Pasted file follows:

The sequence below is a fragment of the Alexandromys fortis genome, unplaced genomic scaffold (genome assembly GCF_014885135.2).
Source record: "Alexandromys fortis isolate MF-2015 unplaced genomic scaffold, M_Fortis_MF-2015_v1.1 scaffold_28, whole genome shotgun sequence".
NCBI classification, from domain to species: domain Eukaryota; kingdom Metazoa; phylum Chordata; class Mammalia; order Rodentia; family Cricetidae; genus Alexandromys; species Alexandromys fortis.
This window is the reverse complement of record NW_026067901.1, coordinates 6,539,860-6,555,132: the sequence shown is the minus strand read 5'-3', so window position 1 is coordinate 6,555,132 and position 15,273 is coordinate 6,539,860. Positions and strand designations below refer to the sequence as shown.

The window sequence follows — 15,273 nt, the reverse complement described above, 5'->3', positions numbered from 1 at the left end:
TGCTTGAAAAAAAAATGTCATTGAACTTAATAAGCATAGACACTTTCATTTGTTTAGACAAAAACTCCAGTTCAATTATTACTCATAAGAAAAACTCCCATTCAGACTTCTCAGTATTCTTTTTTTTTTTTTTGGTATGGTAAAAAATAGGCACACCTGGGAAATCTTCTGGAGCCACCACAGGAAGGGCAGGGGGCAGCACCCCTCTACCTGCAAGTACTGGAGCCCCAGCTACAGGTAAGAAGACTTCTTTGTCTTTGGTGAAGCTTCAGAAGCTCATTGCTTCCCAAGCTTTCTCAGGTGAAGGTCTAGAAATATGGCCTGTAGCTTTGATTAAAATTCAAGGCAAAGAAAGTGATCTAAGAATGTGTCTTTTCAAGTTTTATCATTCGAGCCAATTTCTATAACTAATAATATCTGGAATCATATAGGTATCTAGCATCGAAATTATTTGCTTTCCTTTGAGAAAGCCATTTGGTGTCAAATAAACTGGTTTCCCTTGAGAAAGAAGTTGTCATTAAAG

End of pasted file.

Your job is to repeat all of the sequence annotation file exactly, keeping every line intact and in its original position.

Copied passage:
The sequence below is a fragment of the Alexandromys fortis genome, unplaced genomic scaffold (genome assembly GCF_014885135.2).
Source record: "Alexandromys fortis isolate MF-2015 unplaced genomic scaffold, M_Fortis_MF-2015_v1.1 scaffold_28, whole genome shotgun sequence".
NCBI classification, from domain to species: domain Eukaryota; kingdom Metazoa; phylum Chordata; class Mammalia; order Rodentia; family Cricetidae; genus Alexandromys; species Alexandromys fortis.
This window is the reverse complement of record NW_026067901.1, coordinates 6,539,860-6,555,132: the sequence shown is the minus strand read 5'-3', so window position 1 is coordinate 6,555,132 and position 15,273 is coordinate 6,539,860. Positions and strand designations below refer to the sequence as shown.

The window sequence follows — 15,273 nt, the reverse complement described above, 5'->3', positions numbered from 1 at the left end:
TGCTTGAAAAAAAAATGTCATTGAACTTAATAAGCATAGACACTTTCATTTGTTTAGACAAAAACTCCAGTTCAATTATTACTCATAAGAAAAACTCCCATTCAGACTTCTCAGTATTCTTTTTTTTTTTTTTGGTATGGTAAAAAATAGGCACACCTGGGAAATCTTCTGGAGCCACCACAGGAAGGGCAGGGGGCAGCACCCCTCTACCTGCAAGTACTGGAGCCCCAGCTACAGGTAAGAAGACTTCTTTGTCTTTGGTGAAGCTTCAGAAGCTCATTGCTTCCCAAGCTTTCTCAGGTGAAGGTCTAGAAATATGGCCTGTAGCTTTGATTAAAATTCAAGGCAAAGAAAGTGATCTAAGAATGTGTCTTTTCAAGTTTTATCATTCGAGCCAATTTCTATAACTAATAATATCTGGAATCATATAGGTATCTAGCATCGAAATTATTTGCTTTCCTTTGAGAAAGCCATTTGGTGTCAAATAAACTGGTTTCCCTTGAGAAAGAAGTTGTCATTAAAG